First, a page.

Alaska Reference Database

The Alaska Reference Database originated as the standalone Alaska Fire Effects Reference Database, a ProCite reference database maintained by former BLM-Alaska Fire Service Fire Ecologist Randi Jandt. It was expanded under a Joint Fire Science Program grant for the FIREHouse project (The Northwest and Alaska Fire Research Clearinghouse). It is now maintained by the Alaska Fire Science Consortium and FRAMES, and is hosted through the FRAMES Resource Catalog. The database provides a listing of fire research publications relevant to Alaska and a venue for sharing unpublished agency reports and works in progress that are not normally found in the published literature.

 

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Wildland fire potential is best described as a combination of available fuels, suitable weather conditions and sources of ignitions and weather is the most spatially and temporally variable of these three components. Weather variables such as...

Person: Jolly
Year: 2016
Resource Group: Media
Source: FRAMES

The papers in this section focus on three main themes that emerged during the sessions. First, fire regimes are changing as a result of changes in climate conditions. Second, changes in fire regimes may have significant ecoloogical consequences because...

Person: Aponte, de Groot, Wotton
Year: 2016
Resource Group: Document
Source: FRAMES, TTRS

The historical and presettlement relationships between drought and wildfire are well documented in North America, with forest fire occurrence and area clearly increasing in response to drought. There is also evidence that drought interacts with other...

Person: Littell, Peterson, Riley, Liu, Luce
Year: 2016
Resource Group: Document
Source: FRAMES, TTRS

An assessment of outcomes from research projects funded by the Joint Fire Science Program was conducted to determine whether or not science has been used to inform management and policy decisions and to explore factors that facilitate use of fire...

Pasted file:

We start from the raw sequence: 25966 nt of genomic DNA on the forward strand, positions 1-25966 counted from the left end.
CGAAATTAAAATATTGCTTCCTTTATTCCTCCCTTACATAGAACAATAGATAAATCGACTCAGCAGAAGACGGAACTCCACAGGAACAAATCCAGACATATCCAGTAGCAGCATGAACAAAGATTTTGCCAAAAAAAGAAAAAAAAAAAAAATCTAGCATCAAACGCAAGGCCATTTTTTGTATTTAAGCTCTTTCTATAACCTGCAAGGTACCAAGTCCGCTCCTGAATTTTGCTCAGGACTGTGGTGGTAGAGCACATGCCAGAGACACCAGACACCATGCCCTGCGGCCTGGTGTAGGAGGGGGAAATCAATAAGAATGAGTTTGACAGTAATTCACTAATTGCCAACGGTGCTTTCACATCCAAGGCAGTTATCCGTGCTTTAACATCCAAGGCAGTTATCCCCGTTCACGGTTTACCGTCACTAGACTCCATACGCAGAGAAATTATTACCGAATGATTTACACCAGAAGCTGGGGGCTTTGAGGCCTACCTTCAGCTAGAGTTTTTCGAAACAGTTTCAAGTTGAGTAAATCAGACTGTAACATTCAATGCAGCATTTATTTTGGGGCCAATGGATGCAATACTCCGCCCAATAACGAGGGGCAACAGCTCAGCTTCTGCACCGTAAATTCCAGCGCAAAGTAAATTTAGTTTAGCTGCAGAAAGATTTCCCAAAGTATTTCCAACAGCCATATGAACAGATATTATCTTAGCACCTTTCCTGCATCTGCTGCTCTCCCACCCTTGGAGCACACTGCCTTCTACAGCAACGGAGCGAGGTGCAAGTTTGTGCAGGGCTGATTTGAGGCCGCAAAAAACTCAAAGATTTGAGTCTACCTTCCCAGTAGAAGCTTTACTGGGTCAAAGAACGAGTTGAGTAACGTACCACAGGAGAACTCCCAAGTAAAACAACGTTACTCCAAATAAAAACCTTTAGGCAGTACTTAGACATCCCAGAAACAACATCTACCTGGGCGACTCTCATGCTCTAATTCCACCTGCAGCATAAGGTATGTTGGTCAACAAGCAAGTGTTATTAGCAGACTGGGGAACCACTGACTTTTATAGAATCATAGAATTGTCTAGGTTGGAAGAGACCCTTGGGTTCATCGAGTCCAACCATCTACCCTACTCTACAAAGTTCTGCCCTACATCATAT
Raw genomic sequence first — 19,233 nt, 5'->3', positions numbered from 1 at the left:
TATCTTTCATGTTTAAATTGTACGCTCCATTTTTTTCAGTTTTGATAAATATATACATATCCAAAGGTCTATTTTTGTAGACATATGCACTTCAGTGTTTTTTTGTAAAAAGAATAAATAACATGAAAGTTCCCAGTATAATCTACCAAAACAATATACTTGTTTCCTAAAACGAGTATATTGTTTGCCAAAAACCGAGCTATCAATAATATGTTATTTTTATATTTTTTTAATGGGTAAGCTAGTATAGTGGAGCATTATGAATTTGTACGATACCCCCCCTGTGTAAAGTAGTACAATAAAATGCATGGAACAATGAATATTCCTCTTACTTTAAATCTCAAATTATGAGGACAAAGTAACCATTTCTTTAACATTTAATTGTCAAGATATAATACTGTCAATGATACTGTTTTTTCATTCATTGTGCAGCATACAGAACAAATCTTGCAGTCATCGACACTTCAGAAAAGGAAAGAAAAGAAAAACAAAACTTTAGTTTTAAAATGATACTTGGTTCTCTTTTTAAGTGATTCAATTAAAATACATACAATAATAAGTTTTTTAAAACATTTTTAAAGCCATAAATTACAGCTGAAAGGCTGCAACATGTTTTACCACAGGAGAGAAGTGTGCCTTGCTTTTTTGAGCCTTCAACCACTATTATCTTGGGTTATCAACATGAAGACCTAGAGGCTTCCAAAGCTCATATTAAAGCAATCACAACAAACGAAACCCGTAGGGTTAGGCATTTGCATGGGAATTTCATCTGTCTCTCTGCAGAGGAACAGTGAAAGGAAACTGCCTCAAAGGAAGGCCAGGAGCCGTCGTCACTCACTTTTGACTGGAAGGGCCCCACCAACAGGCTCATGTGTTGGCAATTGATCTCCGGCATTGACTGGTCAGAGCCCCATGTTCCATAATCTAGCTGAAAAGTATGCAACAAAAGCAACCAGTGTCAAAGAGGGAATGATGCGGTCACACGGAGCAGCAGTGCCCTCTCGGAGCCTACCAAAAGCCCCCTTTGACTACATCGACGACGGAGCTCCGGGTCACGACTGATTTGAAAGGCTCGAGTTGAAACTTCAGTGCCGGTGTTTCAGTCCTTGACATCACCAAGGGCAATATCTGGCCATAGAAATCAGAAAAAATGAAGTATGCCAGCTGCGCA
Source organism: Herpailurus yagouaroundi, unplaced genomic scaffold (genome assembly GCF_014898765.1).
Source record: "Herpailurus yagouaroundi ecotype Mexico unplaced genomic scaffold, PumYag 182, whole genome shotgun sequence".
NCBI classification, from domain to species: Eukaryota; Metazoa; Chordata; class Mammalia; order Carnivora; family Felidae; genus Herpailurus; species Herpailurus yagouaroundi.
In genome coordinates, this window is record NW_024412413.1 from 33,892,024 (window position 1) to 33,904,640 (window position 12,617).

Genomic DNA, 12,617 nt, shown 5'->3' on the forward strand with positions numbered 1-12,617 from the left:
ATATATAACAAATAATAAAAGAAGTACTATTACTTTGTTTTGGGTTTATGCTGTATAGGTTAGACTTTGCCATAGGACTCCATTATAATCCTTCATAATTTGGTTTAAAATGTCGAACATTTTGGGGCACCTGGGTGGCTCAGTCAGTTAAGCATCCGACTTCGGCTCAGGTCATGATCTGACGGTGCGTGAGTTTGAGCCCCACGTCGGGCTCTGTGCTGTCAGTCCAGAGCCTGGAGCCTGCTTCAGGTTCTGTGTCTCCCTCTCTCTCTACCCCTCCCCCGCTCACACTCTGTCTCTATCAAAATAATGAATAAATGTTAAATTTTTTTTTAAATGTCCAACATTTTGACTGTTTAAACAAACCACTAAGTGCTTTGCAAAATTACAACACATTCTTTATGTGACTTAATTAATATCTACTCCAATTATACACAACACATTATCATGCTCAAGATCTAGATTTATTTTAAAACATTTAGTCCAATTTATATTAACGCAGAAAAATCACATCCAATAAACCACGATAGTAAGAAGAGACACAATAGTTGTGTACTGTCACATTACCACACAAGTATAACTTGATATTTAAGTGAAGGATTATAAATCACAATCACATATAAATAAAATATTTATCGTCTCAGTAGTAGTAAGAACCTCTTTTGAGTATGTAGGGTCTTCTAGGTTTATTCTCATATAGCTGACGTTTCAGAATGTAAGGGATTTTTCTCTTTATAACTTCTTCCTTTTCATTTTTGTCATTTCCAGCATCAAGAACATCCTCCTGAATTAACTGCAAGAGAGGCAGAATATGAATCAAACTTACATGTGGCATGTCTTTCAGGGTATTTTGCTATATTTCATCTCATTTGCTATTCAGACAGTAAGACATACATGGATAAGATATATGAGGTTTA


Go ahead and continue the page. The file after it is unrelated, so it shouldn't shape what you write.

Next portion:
Person: Hunter
Year: 2016
Resource Group: Document
Source: FRAMES

Wildland fire management has reached a crossroads. Current perspectives are not capable of answering interdisciplinary adaptation and mitigation challenges posed by increases in wildfire risk to human populations and the need to reintegrate fire as a...

Person: Smith, Kolden, Paveglio, Cochrane, Bowman, Moritz, Kliskey, Alessa, Hudak, Hoffman, Lutz, Queen, Goetz, Higuera, Boschetti, Flannigan, Yedinak, Watts, Strand, van Wagtendonk, Anderson, Stocks, Abatzoglou
Year: 2016
Resource Group: Document
Source: FRAMES

This chapter presents a broader, more fundamental view of the ecological principles and shifting fire regimes described in the previous chapters that have important implications for ecosystem management. Also included are strategies and approaches for...

Person: Brown, Smith, Brown
Year: 2000
Resource Group: Document
Source: FRAMES, TTRS

This state-of-knowledge review about the effects of fire on flora and fuels can assist land managers with ecosystem and fire management planning and in their efforts to inform others about the ecological role of fire. Chapter topics include fire regime...

Person: Brown, Smith, Harrington, Ryan, Patterson, Wilson, Wade, Sackett, Paysen, Narog, Myers, Miller, Hoch, Hawkes, Haase, Gottfried, Grace, Duchesne, Brown, Brose, Brock, Arno, Ansley
Year: 2000
Resource Group: Document
Source: FRAMES, TTRS